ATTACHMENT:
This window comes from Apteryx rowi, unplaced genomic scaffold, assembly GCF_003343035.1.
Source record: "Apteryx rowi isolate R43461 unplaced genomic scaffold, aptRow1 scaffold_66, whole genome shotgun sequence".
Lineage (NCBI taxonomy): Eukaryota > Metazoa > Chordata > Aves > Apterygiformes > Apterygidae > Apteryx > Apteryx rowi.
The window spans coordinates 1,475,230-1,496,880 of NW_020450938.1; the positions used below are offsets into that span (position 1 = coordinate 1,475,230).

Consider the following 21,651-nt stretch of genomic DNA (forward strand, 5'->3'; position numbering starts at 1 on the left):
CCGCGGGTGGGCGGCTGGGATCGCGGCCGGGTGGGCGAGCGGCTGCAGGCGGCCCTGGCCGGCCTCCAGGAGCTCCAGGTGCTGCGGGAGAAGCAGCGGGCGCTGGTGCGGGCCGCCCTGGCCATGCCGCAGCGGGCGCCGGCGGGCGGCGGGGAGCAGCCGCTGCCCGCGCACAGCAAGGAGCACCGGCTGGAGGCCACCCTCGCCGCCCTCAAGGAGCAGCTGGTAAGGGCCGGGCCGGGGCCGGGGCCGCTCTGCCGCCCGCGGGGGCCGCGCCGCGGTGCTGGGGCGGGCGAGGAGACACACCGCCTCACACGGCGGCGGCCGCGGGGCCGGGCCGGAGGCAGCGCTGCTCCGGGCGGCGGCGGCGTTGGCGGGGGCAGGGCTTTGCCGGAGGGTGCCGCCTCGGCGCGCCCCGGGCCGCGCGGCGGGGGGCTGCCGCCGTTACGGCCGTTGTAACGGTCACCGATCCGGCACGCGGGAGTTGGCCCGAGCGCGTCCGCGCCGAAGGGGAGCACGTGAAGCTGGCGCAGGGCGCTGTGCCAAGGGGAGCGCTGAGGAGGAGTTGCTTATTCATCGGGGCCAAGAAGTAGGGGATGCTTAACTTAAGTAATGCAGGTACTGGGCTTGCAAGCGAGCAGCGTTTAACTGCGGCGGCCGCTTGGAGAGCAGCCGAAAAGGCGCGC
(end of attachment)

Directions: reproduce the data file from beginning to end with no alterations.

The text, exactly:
This window comes from Apteryx rowi, unplaced genomic scaffold, assembly GCF_003343035.1.
Source record: "Apteryx rowi isolate R43461 unplaced genomic scaffold, aptRow1 scaffold_66, whole genome shotgun sequence".
Lineage (NCBI taxonomy): Eukaryota > Metazoa > Chordata > Aves > Apterygiformes > Apterygidae > Apteryx > Apteryx rowi.
The window spans coordinates 1,475,230-1,496,880 of NW_020450938.1; the positions used below are offsets into that span (position 1 = coordinate 1,475,230).

Consider the following 21,651-nt stretch of genomic DNA (forward strand, 5'->3'; position numbering starts at 1 on the left):
CCGCGGGTGGGCGGCTGGGATCGCGGCCGGGTGGGCGAGCGGCTGCAGGCGGCCCTGGCCGGCCTCCAGGAGCTCCAGGTGCTGCGGGAGAAGCAGCGGGCGCTGGTGCGGGCCGCCCTGGCCATGCCGCAGCGGGCGCCGGCGGGCGGCGGGGAGCAGCCGCTGCCCGCGCACAGCAAGGAGCACCGGCTGGAGGCCACCCTCGCCGCCCTCAAGGAGCAGCTGGTAAGGGCCGGGCCGGGGCCGGGGCCGCTCTGCCGCCCGCGGGGGCCGCGCCGCGGTGCTGGGGCGGGCGAGGAGACACACCGCCTCACACGGCGGCGGCCGCGGGGCCGGGCCGGAGGCAGCGCTGCTCCGGGCGGCGGCGGCGTTGGCGGGGGCAGGGCTTTGCCGGAGGGTGCCGCCTCGGCGCGCCCCGGGCCGCGCGGCGGGGGGCTGCCGCCGTTACGGCCGTTGTAACGGTCACCGATCCGGCACGCGGGAGTTGGCCCGAGCGCGTCCGCGCCGAAGGGGAGCACGTGAAGCTGGCGCAGGGCGCTGTGCCAAGGGGAGCGCTGAGGAGGAGTTGCTTATTCATCGGGGCCAAGAAGTAGGGGATGCTTAACTTAAGTAATGCAGGTACTGGGCTTGCAAGCGAGCAGCGTTTAACTGCGGCGGCCGCTTGGAGAGCAGCCGAAAAGGCGCGC